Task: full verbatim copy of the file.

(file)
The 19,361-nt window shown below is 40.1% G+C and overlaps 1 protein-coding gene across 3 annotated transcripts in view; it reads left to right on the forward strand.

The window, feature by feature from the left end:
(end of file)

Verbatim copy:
The 19,361-nt window shown below is 40.1% G+C and overlaps 1 protein-coding gene across 3 annotated transcripts in view; it reads left to right on the forward strand.

The window, feature by feature from the left end: